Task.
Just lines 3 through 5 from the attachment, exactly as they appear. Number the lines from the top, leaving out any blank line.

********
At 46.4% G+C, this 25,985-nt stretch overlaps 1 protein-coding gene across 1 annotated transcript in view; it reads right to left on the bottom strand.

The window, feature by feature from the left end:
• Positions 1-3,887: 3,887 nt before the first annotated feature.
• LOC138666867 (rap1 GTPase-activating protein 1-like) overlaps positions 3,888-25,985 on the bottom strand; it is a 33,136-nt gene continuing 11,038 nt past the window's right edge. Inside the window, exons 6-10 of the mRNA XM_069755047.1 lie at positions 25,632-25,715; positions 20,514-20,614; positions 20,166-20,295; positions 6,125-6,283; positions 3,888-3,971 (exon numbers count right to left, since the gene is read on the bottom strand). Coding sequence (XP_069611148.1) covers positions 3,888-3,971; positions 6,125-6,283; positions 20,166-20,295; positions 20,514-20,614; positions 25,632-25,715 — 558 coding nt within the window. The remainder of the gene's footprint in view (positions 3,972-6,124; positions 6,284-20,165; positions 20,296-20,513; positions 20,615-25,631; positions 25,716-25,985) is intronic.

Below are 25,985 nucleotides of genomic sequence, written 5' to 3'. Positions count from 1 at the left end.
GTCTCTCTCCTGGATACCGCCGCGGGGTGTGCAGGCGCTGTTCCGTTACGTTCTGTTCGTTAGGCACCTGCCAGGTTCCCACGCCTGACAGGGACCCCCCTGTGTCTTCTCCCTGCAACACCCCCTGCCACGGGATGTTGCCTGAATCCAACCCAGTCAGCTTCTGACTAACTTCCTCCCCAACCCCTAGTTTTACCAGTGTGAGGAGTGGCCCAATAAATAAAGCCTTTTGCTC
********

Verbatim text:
• Positions 1-3,887: 3,887 nt before the first annotated feature.
• LOC138666867 (rap1 GTPase-activating protein 1-like) overlaps positions 3,888-25,985 on the bottom strand; it is a 33,136-nt gene continuing 11,038 nt past the window's right edge. Inside the window, exons 6-10 of the mRNA XM_069755047.1 lie at positions 25,632-25,715; positions 20,514-20,614; positions 20,166-20,295; positions 6,125-6,283; positions 3,888-3,971 (exon numbers count right to left, since the gene is read on the bottom strand). Coding sequence (XP_069611148.1) covers positions 3,888-3,971; positions 6,125-6,283; positions 20,166-20,295; positions 20,514-20,614; positions 25,632-25,715 — 558 coding nt within the window. The remainder of the gene's footprint in view (positions 3,972-6,124; positions 6,284-20,165; positions 20,296-20,513; positions 20,615-25,631; positions 25,716-25,985) is intronic.

Below are 25,985 nucleotides of genomic sequence, written 5' to 3'. Positions count from 1 at the left end.